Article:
Earlier this week, U.S. ambassador to the United Nations Susan Rice offered some closing thoughts on her tenure as she prepares to take up her new post as President Obama's national security advisor. Rice argued that the United States has reasserted itself at the UN, and focused, in particular, on what she described as the improved performance of the organization's Human Rights Council and the organization's broader work in establishing progressive international principles:
We’ve improved relations with allies, built and strengthened new partnerships, and exerted effective American leadership on issues that matter most to the United States. We’ve repaid past arrears and met our financial commitments. We joined the Human Rights Council believing that American engagement would improve its performance, and it has. We have worked constructively with a range of partners on a wide variety of important issues in the General Assembly...
We’ve together championed human rights and universal values, leading efforts to call to account the world’s worst abusers. We’ve joined with colleagues to advance women’s equality, protection, and empowerment around the world, to integrate more fully women’s issues into the work of the United Nations, including through the establishment of UN Women. Together with our partners, we’ve helped lead a remarkable shift on LGBT issues at the United Nations by winning accreditation for LGBT NGOs, opposing discrimination and violence against LGBT persons, and working to make clear to all that LGBT rights are human rights.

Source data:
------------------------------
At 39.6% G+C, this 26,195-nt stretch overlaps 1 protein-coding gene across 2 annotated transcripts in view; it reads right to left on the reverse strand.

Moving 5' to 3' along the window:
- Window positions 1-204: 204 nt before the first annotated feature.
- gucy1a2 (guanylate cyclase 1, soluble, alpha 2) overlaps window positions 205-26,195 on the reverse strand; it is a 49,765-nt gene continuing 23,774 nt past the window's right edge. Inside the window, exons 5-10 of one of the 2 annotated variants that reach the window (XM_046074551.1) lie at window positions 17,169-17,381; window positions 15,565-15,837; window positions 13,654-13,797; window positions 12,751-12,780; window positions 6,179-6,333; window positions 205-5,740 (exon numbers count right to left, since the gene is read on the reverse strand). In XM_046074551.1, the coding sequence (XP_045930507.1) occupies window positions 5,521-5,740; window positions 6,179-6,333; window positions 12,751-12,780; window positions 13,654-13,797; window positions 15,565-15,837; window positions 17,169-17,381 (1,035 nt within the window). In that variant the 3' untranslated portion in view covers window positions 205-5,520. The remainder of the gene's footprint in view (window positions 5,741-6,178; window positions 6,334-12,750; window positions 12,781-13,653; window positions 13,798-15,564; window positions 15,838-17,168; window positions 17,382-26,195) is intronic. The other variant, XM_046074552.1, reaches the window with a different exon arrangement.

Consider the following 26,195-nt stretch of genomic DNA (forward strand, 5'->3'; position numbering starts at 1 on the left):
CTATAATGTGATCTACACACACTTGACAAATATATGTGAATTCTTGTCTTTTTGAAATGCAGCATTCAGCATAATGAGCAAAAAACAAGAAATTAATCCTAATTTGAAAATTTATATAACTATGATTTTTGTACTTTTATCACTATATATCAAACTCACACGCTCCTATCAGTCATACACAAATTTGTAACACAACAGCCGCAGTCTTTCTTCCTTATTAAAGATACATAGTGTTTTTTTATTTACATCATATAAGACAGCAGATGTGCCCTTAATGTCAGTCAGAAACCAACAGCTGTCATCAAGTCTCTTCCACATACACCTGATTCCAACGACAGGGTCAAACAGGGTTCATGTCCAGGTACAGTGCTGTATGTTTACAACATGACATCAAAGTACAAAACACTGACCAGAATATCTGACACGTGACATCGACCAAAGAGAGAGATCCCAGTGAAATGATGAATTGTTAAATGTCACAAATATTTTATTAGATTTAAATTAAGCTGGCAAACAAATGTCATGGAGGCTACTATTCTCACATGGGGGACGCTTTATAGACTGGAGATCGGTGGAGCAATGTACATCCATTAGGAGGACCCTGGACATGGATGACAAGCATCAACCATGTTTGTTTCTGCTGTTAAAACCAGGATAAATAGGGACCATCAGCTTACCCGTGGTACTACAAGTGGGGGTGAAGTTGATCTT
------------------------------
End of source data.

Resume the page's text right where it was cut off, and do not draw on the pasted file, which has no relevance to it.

Rice went out of her way to laud U.S. work--spearheaded by Joseph Torsella--on improving the transparency and efficiency of the organization:
We’ve pushed for significant progress towards a more efficient and fiscally responsible UN—saving hundreds of millions of tax payer dollars for Americans and people around the world. We supported the OIOS to be a strong and independent watchdog of the United Nations and set a new standard for transparency in the UN system by securing agreement to make its internal audit reports—as well as those of the New York funds and programs—publicly available. We’ve advocated successfully for reforms to modernize how the United Nations delivers services to the field and pressed the UN to improve its personnel management policies.
She described a visit to Libya as one of the high points of her tenure:
[I] had the extraordinary privilege of visiting Libya myself in November of 2011 and meeting with the citizens of Benghazi, and Tripoli to hear the mothers and the young people express their gratitude to the Security Council for Resolution 1973, which in their judgment saved countless hundreds of thousands of lives—that obviously too will always be a source of pride and gratitude.
She described the Security Council's inaction on Syria as a low point of her tenure but rejected the notion that its failure reflected inadequate U.S. leadership:
[T]he Security Council has three times voted, and three times has faced a double veto—not by the United States but by Russia and China—of very mild resolutions aimed at beginning to address the situation in Syria. Those resolutions didn’t contain sanctions. They didn’t contain the treat of the use of force, much less authorize the use of force. And yet we’ve been paralyzed. And I don’t know how, in any circumstance, one would ascribe that to a failure of U.S. policy or U.S. leadership when the vast majority of the Council was ready and willing to move ahead.
David Bosco reports on the new world order for The Multilateralist.